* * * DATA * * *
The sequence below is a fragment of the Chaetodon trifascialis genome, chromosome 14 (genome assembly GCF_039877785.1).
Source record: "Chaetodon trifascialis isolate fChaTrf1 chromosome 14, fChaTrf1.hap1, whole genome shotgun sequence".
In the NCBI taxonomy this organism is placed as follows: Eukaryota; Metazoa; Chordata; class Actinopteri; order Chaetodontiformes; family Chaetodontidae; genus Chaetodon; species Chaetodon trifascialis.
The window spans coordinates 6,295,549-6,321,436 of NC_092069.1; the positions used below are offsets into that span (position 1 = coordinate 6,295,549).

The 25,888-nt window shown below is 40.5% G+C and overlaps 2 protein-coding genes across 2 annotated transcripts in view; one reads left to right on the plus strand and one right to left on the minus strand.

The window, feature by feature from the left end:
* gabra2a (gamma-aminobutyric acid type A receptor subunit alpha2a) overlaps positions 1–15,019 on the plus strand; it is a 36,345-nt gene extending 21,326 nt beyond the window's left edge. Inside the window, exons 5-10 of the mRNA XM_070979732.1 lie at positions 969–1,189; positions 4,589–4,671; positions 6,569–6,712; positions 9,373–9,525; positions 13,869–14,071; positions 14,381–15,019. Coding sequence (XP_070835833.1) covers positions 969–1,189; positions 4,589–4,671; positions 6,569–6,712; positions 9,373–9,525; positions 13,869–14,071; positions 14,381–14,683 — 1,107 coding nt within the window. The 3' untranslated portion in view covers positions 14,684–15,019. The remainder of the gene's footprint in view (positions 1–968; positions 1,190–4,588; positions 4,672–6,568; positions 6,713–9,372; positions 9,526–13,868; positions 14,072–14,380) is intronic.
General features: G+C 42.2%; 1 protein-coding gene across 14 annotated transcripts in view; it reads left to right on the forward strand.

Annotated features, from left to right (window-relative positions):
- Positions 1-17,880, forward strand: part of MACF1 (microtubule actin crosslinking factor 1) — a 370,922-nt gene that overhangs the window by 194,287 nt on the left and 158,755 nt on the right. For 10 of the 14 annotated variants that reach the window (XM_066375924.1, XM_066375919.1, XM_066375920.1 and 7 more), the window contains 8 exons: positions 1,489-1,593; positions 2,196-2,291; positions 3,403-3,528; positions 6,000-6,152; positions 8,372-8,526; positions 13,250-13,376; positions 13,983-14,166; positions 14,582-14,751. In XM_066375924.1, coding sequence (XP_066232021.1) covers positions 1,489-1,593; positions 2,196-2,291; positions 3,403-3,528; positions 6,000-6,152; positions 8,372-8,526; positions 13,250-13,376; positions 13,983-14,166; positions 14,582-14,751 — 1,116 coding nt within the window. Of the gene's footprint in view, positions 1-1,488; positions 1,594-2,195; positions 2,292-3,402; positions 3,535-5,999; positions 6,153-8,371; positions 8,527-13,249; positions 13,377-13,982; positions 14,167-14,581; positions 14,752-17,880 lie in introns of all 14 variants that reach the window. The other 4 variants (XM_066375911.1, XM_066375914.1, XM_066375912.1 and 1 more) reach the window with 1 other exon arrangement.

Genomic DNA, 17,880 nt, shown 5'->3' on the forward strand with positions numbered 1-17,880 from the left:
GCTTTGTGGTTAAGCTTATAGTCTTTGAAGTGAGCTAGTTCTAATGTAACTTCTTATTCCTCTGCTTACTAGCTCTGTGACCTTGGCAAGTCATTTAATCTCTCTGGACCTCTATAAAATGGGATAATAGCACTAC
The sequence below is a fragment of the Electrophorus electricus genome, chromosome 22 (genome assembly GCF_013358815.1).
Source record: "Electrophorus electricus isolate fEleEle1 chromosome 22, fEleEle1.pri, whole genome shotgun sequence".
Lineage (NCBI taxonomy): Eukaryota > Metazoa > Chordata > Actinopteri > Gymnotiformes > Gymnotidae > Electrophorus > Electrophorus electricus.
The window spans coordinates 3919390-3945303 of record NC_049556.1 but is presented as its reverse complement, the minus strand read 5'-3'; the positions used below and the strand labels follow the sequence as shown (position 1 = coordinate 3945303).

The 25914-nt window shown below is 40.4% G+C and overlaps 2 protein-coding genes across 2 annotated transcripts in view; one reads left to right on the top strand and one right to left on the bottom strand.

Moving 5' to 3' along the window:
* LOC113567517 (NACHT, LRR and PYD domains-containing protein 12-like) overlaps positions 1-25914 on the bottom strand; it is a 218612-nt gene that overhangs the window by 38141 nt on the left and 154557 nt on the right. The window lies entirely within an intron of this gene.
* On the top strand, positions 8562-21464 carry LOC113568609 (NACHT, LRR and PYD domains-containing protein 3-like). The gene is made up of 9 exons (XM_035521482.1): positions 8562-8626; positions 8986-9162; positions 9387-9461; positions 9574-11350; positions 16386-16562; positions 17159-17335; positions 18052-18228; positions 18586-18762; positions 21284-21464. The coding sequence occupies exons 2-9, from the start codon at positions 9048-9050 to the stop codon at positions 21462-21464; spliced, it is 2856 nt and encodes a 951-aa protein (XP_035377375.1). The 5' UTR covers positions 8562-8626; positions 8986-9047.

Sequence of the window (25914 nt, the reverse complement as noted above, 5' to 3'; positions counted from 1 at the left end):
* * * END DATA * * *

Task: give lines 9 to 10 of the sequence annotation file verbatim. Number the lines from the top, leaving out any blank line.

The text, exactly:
Annotated features, from left to right (window-relative positions):
- Positions 1-17,880, forward strand: part of MACF1 (microtubule actin crosslinking factor 1) — a 370,922-nt gene that overhangs the window by 194,287 nt on the left and 158,755 nt on the right. For 10 of the 14 annotated variants that reach the window (XM_066375924.1, XM_066375919.1, XM_066375920.1 and 7 more), the window contains 8 exons: positions 1,489-1,593; positions 2,196-2,291; positions 3,403-3,528; positions 6,000-6,152; positions 8,372-8,526; positions 13,250-13,376; positions 13,983-14,166; positions 14,582-14,751. In XM_066375924.1, coding sequence (XP_066232021.1) covers positions 1,489-1,593; positions 2,196-2,291; positions 3,403-3,528; positions 6,000-6,152; positions 8,372-8,526; positions 13,250-13,376; positions 13,983-14,166; positions 14,582-14,751 — 1,116 coding nt within the window. Of the gene's footprint in view, positions 1-1,488; positions 1,594-2,195; positions 2,292-3,402; positions 3,535-5,999; positions 6,153-8,371; positions 8,527-13,249; positions 13,377-13,982; positions 14,167-14,581; positions 14,752-17,880 lie in introns of all 14 variants that reach the window. The other 4 variants (XM_066375911.1, XM_066375914.1, XM_066375912.1 and 1 more) reach the window with 1 other exon arrangement.